CHAPTER 6 – K.SASHIDHAR VS. INDIAN OVERSEAS BANK AND ORS.[59]

FACTS OF THE CASE

Case decided by – A.M.Khanwilkar, Ajay Rastogi, JJ.

Case decided on – February 5, 2019

This case was brought before the Supreme Court where the Appellants filed a Civil Appeal against the judgment of NCLAT dated 06.09.2018.

a. The judgment of NCLAT which rendered in filing appeals with respect to insolvency resolution under the provisions of IBC with concern to Kamineni Steel and Power India Pvt. India (KSPIPL) which is having registered office at Hyderabad and Innoventive Industries Ltd. (IIL) which is having registered office at Pune, Maharashtra. With respect to NCLT Mumbai Bench which rejected the resolution plan of IIL and so was affirmed by NCLAT whereas, with respect to NCLT Hyderabad Bench which approved the resolution plan of KSPIPL was reversed by the NCLAT and NCLAT directed both the branch for initiating liquidation process under Section 33[60] and 34[61] of the code. Further held by NCLAT that since in both the cases the resolution plan did not gather support for the voting share of not less than 75% of financial creditors which constitutes the COC and therefore it was rejected and directed the initiation of liquidation process with respect to corporate debtor i.e. KSPIPL and IIL.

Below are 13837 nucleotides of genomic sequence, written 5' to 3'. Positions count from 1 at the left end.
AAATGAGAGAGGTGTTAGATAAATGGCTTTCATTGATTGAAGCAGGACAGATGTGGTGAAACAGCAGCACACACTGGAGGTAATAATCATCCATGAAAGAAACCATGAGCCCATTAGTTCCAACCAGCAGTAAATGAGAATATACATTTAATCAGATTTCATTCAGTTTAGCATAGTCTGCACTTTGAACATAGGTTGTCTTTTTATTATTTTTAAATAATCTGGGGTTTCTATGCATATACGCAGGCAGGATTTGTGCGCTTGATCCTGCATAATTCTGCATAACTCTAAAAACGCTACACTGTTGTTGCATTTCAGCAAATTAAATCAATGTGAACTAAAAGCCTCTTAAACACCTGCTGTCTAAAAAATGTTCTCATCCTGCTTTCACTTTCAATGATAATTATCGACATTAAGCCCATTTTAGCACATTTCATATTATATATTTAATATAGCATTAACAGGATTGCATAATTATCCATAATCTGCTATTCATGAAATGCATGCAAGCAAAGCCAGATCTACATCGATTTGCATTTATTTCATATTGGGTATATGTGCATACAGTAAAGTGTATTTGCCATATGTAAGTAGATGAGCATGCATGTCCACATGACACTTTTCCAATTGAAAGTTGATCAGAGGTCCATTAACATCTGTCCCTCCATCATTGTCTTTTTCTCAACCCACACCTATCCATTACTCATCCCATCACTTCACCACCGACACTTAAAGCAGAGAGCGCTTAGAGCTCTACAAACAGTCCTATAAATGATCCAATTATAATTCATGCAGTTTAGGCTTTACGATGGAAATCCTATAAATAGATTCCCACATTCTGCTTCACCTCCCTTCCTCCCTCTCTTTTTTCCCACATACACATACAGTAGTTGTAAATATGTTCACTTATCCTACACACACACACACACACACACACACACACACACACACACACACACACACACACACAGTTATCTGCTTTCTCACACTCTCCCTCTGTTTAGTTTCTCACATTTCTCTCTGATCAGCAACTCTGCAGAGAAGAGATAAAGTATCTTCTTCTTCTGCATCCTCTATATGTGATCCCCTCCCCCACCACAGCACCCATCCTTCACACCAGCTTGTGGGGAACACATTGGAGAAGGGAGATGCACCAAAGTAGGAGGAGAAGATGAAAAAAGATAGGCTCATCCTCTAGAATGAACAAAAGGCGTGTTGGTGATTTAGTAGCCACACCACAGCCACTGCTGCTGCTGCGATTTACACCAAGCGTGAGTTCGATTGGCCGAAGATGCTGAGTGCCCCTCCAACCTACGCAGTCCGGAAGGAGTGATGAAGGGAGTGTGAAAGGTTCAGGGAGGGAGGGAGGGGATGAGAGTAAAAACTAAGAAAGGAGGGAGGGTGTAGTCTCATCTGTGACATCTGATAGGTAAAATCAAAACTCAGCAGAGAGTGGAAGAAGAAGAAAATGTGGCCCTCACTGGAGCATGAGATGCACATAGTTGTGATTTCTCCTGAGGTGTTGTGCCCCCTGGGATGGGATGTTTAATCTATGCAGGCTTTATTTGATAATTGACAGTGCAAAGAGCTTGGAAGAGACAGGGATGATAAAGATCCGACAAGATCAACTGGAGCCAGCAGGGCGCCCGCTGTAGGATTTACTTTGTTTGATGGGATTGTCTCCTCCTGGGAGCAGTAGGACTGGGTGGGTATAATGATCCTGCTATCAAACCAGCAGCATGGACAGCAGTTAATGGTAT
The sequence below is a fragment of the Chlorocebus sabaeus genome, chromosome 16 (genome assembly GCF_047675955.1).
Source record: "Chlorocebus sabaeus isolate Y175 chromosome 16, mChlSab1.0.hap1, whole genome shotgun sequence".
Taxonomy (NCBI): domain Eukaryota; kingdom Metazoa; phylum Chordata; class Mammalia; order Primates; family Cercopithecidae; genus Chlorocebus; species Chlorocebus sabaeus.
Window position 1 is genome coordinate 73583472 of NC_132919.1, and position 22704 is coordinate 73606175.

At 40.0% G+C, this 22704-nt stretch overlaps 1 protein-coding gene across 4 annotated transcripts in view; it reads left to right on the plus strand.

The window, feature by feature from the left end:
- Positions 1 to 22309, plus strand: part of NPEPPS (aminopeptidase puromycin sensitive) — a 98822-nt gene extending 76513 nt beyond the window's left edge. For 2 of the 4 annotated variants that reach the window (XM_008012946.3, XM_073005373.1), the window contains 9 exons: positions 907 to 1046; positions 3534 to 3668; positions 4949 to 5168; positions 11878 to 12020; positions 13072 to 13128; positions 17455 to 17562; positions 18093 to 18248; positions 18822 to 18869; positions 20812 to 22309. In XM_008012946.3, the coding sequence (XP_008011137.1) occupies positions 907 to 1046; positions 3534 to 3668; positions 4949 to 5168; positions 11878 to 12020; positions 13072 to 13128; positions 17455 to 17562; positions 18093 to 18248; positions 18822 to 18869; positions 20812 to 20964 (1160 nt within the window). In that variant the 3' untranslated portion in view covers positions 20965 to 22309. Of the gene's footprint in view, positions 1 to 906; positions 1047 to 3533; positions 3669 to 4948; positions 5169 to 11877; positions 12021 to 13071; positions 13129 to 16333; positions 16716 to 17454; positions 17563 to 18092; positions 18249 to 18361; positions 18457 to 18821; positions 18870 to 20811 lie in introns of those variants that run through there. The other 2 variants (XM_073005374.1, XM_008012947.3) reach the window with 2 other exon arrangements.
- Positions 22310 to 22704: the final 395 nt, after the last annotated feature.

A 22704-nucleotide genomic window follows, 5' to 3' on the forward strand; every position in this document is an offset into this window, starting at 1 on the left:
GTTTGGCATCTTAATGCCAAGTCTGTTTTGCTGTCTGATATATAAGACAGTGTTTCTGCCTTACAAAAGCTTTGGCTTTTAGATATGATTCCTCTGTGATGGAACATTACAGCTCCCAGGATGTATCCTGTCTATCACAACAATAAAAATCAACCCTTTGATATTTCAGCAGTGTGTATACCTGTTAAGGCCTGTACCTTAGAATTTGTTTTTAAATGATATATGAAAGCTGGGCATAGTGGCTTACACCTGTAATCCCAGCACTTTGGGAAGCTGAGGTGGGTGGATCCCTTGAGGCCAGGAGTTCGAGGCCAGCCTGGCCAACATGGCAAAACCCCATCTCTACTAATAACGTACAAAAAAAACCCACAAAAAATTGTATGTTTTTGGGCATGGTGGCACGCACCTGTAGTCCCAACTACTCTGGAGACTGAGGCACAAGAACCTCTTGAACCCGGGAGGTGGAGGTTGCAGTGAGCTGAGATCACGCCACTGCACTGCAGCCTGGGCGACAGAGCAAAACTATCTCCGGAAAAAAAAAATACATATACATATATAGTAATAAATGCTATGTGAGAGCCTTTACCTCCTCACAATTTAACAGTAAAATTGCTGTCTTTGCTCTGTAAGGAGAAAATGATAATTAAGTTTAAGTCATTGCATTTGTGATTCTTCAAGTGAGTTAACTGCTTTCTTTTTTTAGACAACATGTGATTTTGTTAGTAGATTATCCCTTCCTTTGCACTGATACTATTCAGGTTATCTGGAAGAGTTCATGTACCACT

b. KSPIPL was a private company incorporated on 20th October, 2008. The operation for steel was commenced on 30th March, 2013 and was functioning till the financial year of 2014-2015. Because of deficient working capital and other factors such as financial crisis led to huge amount of operational loss. Afterwards, various attempts were made for reviving the company. Under Section 15(1) of Sick Industries Companies (Special Provisions) Act, 1985, the company filed an application with BIFR on 15th November, 2016. Since the act was repealed the proceedings got abated. Then, company filed a petition for initiating CIRP under Section 10[62] of the code and under Rule 7[63] of Insolvency and Bankruptcy (Application to Adjudicating Authority) Rules, 2016. It was admitted on 10th February, 2017 by Hyderabad Bench and IRP was appointed with the direction for constituting a COC.